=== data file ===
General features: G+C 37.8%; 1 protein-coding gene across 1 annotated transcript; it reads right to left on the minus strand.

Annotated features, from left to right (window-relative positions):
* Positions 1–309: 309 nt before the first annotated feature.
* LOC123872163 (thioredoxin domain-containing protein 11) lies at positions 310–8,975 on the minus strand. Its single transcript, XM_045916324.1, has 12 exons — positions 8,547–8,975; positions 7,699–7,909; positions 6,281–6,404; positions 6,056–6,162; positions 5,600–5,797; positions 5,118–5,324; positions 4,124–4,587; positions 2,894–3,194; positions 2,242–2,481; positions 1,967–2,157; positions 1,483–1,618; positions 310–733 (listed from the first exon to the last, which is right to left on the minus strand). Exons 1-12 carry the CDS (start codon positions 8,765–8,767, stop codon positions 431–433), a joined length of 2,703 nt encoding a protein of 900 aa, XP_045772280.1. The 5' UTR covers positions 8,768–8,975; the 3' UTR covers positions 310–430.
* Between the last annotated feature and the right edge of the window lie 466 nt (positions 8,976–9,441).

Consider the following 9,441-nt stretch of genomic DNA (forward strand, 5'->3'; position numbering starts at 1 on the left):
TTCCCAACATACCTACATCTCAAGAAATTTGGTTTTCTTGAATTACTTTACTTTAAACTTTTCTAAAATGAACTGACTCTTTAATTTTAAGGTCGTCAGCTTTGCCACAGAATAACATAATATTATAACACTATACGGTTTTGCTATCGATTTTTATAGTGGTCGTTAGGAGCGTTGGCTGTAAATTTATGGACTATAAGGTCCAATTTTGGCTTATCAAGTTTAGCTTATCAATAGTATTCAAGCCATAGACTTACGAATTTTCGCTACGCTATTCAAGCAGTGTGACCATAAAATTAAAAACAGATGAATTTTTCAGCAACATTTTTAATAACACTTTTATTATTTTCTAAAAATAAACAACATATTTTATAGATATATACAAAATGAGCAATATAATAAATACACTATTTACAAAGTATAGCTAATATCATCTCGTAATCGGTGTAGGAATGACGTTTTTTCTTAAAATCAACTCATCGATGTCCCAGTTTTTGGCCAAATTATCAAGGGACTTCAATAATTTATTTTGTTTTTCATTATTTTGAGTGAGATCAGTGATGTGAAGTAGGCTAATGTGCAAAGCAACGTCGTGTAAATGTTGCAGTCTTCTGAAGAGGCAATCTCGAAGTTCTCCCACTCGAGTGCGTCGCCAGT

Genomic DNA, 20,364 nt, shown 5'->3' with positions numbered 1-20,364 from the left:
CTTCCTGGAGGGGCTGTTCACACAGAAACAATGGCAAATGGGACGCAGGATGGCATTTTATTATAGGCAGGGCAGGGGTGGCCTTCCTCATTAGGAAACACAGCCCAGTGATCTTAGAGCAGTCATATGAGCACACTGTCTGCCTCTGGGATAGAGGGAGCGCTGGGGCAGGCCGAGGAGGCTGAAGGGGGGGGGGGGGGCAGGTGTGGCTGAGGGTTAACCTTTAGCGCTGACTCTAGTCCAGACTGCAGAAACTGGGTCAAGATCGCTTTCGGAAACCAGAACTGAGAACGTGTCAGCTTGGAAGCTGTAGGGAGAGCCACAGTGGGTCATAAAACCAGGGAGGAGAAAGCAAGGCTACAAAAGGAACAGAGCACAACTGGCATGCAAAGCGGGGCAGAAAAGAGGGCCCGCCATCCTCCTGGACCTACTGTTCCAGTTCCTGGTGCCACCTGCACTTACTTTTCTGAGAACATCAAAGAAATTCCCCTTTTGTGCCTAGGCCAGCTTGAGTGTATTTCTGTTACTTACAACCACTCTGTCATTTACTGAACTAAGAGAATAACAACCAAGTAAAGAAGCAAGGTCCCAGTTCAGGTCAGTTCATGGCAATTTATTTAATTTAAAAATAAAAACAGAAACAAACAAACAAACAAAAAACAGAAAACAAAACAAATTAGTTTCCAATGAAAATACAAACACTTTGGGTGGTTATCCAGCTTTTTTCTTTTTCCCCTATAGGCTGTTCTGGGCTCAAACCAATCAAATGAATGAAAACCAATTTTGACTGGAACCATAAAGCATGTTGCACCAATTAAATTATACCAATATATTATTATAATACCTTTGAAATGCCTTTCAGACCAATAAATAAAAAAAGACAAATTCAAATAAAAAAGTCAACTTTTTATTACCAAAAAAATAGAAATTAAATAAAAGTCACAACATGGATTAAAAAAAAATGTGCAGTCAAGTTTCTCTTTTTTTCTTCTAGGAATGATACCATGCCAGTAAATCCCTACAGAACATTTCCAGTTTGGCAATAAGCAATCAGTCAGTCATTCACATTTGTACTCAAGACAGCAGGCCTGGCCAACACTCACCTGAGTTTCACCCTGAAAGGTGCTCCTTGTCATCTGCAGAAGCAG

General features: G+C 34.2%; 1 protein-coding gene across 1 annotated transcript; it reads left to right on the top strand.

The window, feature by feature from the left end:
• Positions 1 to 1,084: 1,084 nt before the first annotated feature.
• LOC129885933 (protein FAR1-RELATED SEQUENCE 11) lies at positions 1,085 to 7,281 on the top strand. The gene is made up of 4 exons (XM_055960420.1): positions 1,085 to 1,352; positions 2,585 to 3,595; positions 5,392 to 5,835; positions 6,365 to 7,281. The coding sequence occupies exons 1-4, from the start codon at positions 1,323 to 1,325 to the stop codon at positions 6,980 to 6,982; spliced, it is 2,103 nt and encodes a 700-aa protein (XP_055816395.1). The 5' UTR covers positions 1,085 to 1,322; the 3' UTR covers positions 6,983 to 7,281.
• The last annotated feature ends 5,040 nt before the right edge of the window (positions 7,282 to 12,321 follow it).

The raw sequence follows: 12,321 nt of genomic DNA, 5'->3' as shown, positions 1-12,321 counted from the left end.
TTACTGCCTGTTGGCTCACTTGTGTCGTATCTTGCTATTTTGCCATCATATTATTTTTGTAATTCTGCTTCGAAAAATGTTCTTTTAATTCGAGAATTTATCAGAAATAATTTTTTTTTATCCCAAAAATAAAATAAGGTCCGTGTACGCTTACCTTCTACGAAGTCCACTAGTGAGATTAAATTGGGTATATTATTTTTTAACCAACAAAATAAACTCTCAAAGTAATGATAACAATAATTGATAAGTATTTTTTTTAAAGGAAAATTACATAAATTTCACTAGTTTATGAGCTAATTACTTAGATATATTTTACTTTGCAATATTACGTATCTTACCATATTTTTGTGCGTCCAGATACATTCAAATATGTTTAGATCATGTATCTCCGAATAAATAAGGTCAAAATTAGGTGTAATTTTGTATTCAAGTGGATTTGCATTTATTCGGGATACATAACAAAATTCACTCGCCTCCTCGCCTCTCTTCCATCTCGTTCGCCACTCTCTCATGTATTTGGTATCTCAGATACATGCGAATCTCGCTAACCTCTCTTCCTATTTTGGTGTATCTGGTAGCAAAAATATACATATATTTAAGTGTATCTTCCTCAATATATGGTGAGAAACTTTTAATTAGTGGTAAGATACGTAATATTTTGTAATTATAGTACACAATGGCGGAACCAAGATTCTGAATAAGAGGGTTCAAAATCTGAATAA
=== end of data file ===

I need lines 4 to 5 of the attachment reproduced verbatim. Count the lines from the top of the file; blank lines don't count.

* LOC123872163 (thioredoxin domain-containing protein 11) lies at positions 310–8,975 on the minus strand. Its single transcript, XM_045916324.1, has 12 exons — positions 8,547–8,975; positions 7,699–7,909; positions 6,281–6,404; positions 6,056–6,162; positions 5,600–5,797; positions 5,118–5,324; positions 4,124–4,587; positions 2,894–3,194; positions 2,242–2,481; positions 1,967–2,157; positions 1,483–1,618; positions 310–733 (listed from the first exon to the last, which is right to left on the minus strand). Exons 1-12 carry the CDS (start codon positions 8,765–8,767, stop codon positions 431–433), a joined length of 2,703 nt encoding a protein of 900 aa, XP_045772280.1. The 5' UTR covers positions 8,768–8,975; the 3' UTR covers positions 310–430.
* Between the last annotated feature and the right edge of the window lie 466 nt (positions 8,976–9,441).